“It feels that way,” after all.

But there are times when this view is anything but thrifty. If I’m doing quantum cosmology, as I have been known to in print after a few beers, I don’t really have anything in the role of an observer to endow with the ontological gift of collapsing wavefunctions. Similarly, if I’m working with quantum erasers and the like, I’m actually choosing by free will whether or not to have collapsed a wavefunction into a definite classical state at some PRIOR time. Really, it’s much better to let QM have its own way in situations like this. Which is, in essence, what Everett and Bell and Aspect are on about.


Matt McIrvin 10.28.03 at 1:51 pm

Easterbrook’s written stuff like this before, and it’s in an at least decades-long, probably centuries-long tradition of writing about how stuff in modern physics is weirder than [insert some religious or paranormal belief], so it’s silly to pooh-pooh [insert some religious or paranormal belief].

As for Everett, I think every physicist who laughs at the silly many-worlders ought to read Everett’s original paper sometime; it contains important insights even if you don’t believe in that interpretation, especially in sensationalized variants thereof. I don’t know whether it’s worthwhile to call the road-not-taken parts of the wavefunction after a measurement “real”; the wavefunction might not be the be-all and end-all of physical description, and it’s perfectly reasonable to define terms such that the possibilities you can’t detect any more by any means aren’t real. But Everett’s work and that of the decoherence theorists has convinced me that we don’t need to postulate an additional physical process to make them go from real to not real.


Matt McIrvin 10.28.03 at 1:55 pm

Come to think of it, I think I remember Berkeley using a variant of the “X is a lot weirder than Y” argument on Newton. Could be misremembering, though.


Cosma 10.28.03 at 2:09 pm

As a (lapsed) physicist, let me second Joshua Burton’s comments about what “many worlds” really says, and add that some version of it seems nearly universal among people working on decoherence or quantum computation. If David Deutsch is too hoity and Popperian for d^2, he might try David Mermin’s papers on the “Ithaca Interpretation”, or the collection on The Emergence of a Classical World in Quantum Theory.


platosearwax 10.28.03 at 2:11 pm

Why is it that suddenly this last week I have spent a ridiculous amount of time arguing against creationism? Did I miss something big in the news (wouldn’t be the first time)?


dsquared 10.28.03 at 2:19 pm

thanks very much chaps.


Joshua W. Burton 10.28.03 at 2:59 pm

For Bott periodicity and Calabi-Yau manifolds (why superstrings would like to have a number of dimensions divisible by 8 athwart their path, and what sort of tantrum they might throw if they can’t have it, respectively), I commend to the attention of all the writings of John Baez, especially his virtuoso continuing series “This Week’s Finds in Mathematical Physics.” It’s a more abstruse but intrinsically less difficult subject than interpretation of QM.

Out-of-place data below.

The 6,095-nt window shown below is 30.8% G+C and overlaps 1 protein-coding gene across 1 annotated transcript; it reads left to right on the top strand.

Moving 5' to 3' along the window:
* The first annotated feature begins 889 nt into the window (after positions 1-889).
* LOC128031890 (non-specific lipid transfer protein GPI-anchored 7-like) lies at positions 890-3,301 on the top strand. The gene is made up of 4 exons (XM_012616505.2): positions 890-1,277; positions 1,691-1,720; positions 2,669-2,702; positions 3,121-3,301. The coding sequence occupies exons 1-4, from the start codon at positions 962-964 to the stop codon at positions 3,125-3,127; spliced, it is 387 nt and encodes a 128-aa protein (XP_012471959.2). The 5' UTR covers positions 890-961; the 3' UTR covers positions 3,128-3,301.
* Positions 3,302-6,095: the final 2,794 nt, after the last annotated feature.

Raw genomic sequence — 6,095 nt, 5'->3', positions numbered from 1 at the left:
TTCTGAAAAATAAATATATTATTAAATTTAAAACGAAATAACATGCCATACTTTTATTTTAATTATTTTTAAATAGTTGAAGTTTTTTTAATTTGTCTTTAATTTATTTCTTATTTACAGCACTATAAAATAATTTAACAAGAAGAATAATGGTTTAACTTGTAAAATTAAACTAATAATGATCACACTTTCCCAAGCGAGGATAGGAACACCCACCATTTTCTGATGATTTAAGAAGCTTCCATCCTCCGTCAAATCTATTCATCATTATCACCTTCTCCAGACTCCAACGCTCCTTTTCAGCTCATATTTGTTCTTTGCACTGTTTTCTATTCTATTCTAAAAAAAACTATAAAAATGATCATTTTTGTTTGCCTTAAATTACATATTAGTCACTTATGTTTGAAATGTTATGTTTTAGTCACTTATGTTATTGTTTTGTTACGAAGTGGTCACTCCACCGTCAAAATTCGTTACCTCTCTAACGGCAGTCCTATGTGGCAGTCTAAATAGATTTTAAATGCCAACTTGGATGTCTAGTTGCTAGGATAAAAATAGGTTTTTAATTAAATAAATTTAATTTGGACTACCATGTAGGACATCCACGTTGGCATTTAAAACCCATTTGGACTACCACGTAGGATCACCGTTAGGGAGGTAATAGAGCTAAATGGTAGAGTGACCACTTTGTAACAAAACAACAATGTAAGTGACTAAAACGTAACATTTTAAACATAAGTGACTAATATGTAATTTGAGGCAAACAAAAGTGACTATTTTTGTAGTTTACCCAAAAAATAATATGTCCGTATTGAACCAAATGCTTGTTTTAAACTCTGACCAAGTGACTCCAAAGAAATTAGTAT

Aaron 10.28.03 at 3:47 pm

8k + 2, actuallly.

Not that it matters.

Let me just third (fourth?) the statement that the popularizations of the horribly misnamed ‘many world interpretation’ are dreadfully misleading. Reality and what we don’t understand about it is much more confusing.


Doug 10.28.03 at 3:56 pm

Or perhaps this will still be a little relevant after four years, and less prone to make a layperson’s head hurt. At the very least, they gave me a nice illustration.


Joshua W. Burton 10.28.03 at 4:25 pm

Here’s something I wrote a couple of years ago about the multiverse, which may be of interest to some.


Thomas Dent 10.28.03 at 5:38 pm

I apologise to anyone whom I’ve offended by trying too hard to sound knowledgeable or quoting from Hamlet. In future, I will always pretend to be an uninformed layperson, even though I work in theoretical high energy physics.

Physicists do speculate – that’s the _job_ of many theorists – but, I hope, have valid reasons for speculating and do so within a consistent framework. Unmotivated speculation is bad physics (and bad philosophy too). Easterbrook is nowhere near understanding the difference.

WRT ‘many-worlds’, it could be argued that it’s just the simple logical consequence of taking the Schrodinger equation seriously. Quantum mechanics was the biggest speculation of them all…


Abraham Binder 10.28.03 at 8:25 pm

One note from a layperson (in the lab and the glebe): they do in fact talk about “the one unobservable dimension — the plane of the spirit” at “Yale, Princeton, Stanford, or top schools.”

It’s called the Theology Department. Science is different than religion, even when it’s speculative.


John G 10.28.03 at 9:37 pm

Enjoyed your reference to the Christian Cinema movie. I wrote an article delving into Christian movies a while back — one of them, “The End of the Harvest,” was about believers getting laughed out of a campus philosophy club made up of mean athiests.


Peter 10.28.03 at 10:54 pm

I think Easterbrook is more a hose than Kieran does, so I am somewhat more willing to abandon the ‘when smart guy says dumb things’ approach. But that said, if Easterbrook asked the question thusly:

Aren’t there parallels between ‘religious faith’ on the one hand and ‘scientific speculation’ on the other that are either dismissed or denigrated by (mostly secular humanist) scientific folks?

Would that still be problematic? If Adam Smith meant “God” when he made the case for the “invisible hand” of the market, wouldn’t many people find his argument more, well, wing-nutty?